Home 2018 Collegiate Magazine Technology and social anxiety

Technology and social anxiety

A man texts on the corner of Michigan Ave. and Randolph in Chicago, Illinois, Monday, July 21, 2008. (Antonio Perez/Chicago Tribune/MCT)

You: Hey

Friend: Hey.

You: How are you?

Friend: Okay.

You: Are you sure you’re okay?

Friend: Yeah, I’m fine.

You: It doesn’t seem like you are. Is there something bothering you?

Friend: No, really, I’m fine.

This text stream (above) is a good example of whether or not you can read into the sub-language of texts. Unlike normal writing, it is known that some people may use punctuation to express being short with someone. The punctuation added with the notorious “I’m fine” statement almost always gets people to worry if things are truly fine, but why is that?

Mediated communication references all of the ways we communicate through media, some examples would be social media, texting or instant messaging. With each form the same kind of miscommunication happens like the example from above.

Almost everyone has experienced a situation in which they misread a text message or worried for way too long about what someone meant by what they typed. Situations like these are where anxiety begins to appear in the mediated world of communication.

Social media is a beneficial platform for people with social anxiety. Social media gives the user room to control how others perceive them. Users are able to put their “best self” out there which can help to buffer the fear of being negatively evaluated. But unlike being able to control how we are viewed on social media, mediated communication leaves room for uncertainty.

Today, we have hundreds of different forms of chatting with one another including texting, Snapchat, Facebook and Instagram. Each form has its own unique format of sub-language imbedded into it. With these simple differences, it may be hard for users to understand what tone or text language is appropriate between each form. Leaving room for future judgement which can be a sore spot for those who are socially anxious.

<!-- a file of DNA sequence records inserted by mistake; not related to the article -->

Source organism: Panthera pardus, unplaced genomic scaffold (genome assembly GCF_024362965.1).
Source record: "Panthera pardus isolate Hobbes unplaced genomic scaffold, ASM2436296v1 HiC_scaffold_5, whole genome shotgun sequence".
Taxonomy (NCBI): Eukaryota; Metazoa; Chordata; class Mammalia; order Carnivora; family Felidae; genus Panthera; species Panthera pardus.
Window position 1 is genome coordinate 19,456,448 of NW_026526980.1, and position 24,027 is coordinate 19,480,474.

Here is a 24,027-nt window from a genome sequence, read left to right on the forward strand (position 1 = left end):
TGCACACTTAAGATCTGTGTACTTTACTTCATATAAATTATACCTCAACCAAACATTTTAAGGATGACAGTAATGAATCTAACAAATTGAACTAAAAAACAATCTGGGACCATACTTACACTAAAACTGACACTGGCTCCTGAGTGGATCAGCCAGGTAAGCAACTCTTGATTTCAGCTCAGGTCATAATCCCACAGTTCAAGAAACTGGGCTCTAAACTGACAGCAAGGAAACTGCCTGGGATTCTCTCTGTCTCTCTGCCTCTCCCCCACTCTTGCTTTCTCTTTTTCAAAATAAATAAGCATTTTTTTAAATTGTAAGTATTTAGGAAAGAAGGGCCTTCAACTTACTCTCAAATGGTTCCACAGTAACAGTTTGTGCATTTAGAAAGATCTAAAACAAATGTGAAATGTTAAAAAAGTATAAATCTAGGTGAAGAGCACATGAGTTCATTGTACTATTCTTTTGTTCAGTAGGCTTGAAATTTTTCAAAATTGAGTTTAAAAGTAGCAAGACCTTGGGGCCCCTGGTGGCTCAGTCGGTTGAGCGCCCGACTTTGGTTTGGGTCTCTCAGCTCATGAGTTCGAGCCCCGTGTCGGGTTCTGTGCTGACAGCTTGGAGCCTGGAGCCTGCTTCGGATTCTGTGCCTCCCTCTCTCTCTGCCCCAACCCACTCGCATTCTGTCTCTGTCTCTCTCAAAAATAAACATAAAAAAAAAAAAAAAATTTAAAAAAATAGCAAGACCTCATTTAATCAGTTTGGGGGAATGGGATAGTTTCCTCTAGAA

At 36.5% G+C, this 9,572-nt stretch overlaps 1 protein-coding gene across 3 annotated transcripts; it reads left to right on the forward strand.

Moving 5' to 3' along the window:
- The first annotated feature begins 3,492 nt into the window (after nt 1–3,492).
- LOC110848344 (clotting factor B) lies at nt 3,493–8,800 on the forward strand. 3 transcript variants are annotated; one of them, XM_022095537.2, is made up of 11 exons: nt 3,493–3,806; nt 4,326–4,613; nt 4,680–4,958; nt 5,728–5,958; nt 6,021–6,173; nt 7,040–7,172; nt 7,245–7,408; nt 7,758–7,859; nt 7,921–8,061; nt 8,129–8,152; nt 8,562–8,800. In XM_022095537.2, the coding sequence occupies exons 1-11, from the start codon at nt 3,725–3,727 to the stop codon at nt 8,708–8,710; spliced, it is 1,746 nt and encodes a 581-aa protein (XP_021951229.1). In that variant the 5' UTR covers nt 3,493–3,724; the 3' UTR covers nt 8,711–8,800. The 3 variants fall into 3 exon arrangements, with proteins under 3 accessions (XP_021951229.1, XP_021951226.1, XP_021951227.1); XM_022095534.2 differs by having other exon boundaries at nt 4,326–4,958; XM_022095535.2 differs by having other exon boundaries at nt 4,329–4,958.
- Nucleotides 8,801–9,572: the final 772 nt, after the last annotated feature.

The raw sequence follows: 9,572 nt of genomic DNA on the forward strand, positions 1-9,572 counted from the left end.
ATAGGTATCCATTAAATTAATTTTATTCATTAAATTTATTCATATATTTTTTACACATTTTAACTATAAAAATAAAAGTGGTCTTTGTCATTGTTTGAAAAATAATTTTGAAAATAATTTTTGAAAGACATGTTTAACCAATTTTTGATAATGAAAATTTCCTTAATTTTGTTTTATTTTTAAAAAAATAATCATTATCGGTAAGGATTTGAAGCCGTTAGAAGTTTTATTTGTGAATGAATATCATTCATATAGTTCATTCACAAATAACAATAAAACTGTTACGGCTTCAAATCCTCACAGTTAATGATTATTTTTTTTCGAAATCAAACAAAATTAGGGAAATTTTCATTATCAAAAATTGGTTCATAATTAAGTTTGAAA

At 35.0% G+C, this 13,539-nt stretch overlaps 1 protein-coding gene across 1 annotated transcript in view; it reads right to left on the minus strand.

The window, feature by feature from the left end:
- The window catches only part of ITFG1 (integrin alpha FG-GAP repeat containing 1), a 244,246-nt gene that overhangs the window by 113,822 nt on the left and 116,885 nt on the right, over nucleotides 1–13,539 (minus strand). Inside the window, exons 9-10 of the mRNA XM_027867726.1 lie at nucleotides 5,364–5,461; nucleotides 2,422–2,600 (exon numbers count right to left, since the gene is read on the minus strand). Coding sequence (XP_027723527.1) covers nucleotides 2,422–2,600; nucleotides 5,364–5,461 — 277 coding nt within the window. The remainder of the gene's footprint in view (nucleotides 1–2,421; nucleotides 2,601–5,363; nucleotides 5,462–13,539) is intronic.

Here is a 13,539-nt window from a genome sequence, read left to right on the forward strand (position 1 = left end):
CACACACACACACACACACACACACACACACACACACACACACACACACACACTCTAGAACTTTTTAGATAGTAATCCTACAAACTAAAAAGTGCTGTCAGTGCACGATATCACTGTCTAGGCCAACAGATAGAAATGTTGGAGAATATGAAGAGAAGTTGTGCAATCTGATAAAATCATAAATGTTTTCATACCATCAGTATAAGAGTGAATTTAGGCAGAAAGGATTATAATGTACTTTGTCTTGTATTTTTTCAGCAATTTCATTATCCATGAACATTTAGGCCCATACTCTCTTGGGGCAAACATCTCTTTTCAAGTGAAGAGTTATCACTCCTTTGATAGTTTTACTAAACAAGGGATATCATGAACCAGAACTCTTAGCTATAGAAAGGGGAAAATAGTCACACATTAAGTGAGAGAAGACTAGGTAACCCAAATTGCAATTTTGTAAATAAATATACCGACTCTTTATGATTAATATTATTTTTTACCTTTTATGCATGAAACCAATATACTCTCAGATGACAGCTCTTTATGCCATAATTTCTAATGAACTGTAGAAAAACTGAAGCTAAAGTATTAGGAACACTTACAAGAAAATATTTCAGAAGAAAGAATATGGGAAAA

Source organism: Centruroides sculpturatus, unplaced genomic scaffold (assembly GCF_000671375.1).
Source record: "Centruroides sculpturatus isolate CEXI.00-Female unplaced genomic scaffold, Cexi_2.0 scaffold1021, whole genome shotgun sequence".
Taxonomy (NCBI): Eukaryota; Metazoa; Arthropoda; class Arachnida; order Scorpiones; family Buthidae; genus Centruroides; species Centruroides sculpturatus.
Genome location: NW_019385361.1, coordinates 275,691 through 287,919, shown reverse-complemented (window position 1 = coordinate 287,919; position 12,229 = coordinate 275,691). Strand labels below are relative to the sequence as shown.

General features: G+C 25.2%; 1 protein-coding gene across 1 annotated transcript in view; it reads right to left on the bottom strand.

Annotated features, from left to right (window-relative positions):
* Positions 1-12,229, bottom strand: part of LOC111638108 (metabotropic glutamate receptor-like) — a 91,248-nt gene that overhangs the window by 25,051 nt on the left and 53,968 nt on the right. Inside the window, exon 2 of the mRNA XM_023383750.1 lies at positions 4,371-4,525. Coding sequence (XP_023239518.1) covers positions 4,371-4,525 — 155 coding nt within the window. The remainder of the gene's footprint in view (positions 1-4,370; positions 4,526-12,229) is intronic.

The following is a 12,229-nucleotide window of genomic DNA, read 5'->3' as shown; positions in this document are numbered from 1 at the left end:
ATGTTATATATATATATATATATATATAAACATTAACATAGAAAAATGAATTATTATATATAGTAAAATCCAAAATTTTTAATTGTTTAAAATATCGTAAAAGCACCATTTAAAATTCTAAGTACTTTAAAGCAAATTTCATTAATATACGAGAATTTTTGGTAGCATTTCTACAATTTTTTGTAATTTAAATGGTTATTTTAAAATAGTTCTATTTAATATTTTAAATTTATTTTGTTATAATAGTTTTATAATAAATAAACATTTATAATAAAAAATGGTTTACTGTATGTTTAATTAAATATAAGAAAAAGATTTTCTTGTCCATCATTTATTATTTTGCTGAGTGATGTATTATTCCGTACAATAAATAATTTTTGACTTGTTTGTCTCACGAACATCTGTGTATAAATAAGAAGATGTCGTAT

Within these different forms of chatting, it is also hard to fully understand what another person may mean by what they sent.

Drew Clay, 34, is a licensed professional counselor in Grand Rapids. He describes a main characteristic of social anxiety, as a fear or trepidation of being negatively evaluated.

Clay’s patients will sometimes ask him, “How do I read this text message?”

The lack of verbal, tonal and body cues make interpretation hard in this case. Instances where a person may use a hint of sarcasm in a text may not be received by the reader. This can cause a problem between the two, which would not have ensued if they were simply speaking to one another face-to-face. Clay explains how the lack of cues impacts the reader.

“When you don’t have some of those non-verbals, or tone of voice factors, I think there can be an anxiety of ‘how do I perceive the perspective of others?’ or ‘maybe they mean something more here’, ‘am I over interpreting it?’ It can just lead to a lot of guessing that can be anxiety producing,” Clay said.

This fear of misinterpretation causes anxiety in the individuals who are trying to interpret the true intention of the message they just recieved.

For example, messages like “K.” might mean a simple “okay” to some readers, but to another reader the person who sent the message may be viewed as being short and upset about something. This message in particular stresses the fear of being negatively evaluated.

Dennis Sutton, who works in the Communication Studies Department at Grand Rapids Community College, says that because it is easier and faster to communicate over technology, people tend to be less personal and exact in the messages they are sending.

“I don’t think people always completely understand how a message is going to be perceived, what the consequences of saying something are, because you can’t unsay it.,” Sutton said.

Users being less personal and more impulsive, combined with text messages that are misinterpreted can easily produce snarky messages that can soon result in a full-on fight between the communicators.

Social anxiety is present where someone is in a vulnerable position of judgement, and misread messages can pick away at this fear. Although texting is a helpful tool, it may be beneficial for users to be wise with picking what conversations they choose to have over technology, in order to decrease social anxiety and confusion between those who are communicating.

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